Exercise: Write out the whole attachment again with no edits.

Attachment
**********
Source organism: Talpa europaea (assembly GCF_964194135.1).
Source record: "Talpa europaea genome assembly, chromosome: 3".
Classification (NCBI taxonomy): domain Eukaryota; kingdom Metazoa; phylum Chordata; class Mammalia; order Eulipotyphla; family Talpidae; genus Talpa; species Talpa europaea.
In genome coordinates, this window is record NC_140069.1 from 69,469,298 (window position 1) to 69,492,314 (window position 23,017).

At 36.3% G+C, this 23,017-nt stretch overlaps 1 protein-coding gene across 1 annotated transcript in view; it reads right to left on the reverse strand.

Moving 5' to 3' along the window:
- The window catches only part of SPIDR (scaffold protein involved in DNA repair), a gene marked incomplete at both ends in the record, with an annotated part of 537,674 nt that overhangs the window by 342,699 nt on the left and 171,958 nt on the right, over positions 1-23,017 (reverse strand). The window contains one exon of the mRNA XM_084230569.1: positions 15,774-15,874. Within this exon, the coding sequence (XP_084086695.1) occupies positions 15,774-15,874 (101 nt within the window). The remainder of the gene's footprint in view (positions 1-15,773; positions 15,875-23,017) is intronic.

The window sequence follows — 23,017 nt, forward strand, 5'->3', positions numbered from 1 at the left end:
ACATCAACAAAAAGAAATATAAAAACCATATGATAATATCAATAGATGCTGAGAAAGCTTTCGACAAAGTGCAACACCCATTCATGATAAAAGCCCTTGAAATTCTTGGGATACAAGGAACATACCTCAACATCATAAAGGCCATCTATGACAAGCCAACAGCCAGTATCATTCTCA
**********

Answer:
Source organism: Talpa europaea (assembly GCF_964194135.1).
Source record: "Talpa europaea genome assembly, chromosome: 3".
Classification (NCBI taxonomy): domain Eukaryota; kingdom Metazoa; phylum Chordata; class Mammalia; order Eulipotyphla; family Talpidae; genus Talpa; species Talpa europaea.
In genome coordinates, this window is record NC_140069.1 from 69,469,298 (window position 1) to 69,492,314 (window position 23,017).

At 36.3% G+C, this 23,017-nt stretch overlaps 1 protein-coding gene across 1 annotated transcript in view; it reads right to left on the reverse strand.

Moving 5' to 3' along the window:
- The window catches only part of SPIDR (scaffold protein involved in DNA repair), a gene marked incomplete at both ends in the record, with an annotated part of 537,674 nt that overhangs the window by 342,699 nt on the left and 171,958 nt on the right, over positions 1-23,017 (reverse strand). The window contains one exon of the mRNA XM_084230569.1: positions 15,774-15,874. Within this exon, the coding sequence (XP_084086695.1) occupies positions 15,774-15,874 (101 nt within the window). The remainder of the gene's footprint in view (positions 1-15,773; positions 15,875-23,017) is intronic.

The window sequence follows — 23,017 nt, forward strand, 5'->3', positions numbered from 1 at the left end:
ACATCAACAAAAAGAAATATAAAAACCATATGATAATATCAATAGATGCTGAGAAAGCTTTCGACAAAGTGCAACACCCATTCATGATAAAAGCCCTTGAAATTCTTGGGATACAAGGAACATACCTCAACATCATAAAGGCCATCTATGACAAGCCAACAGCCAGTATCATTCTCA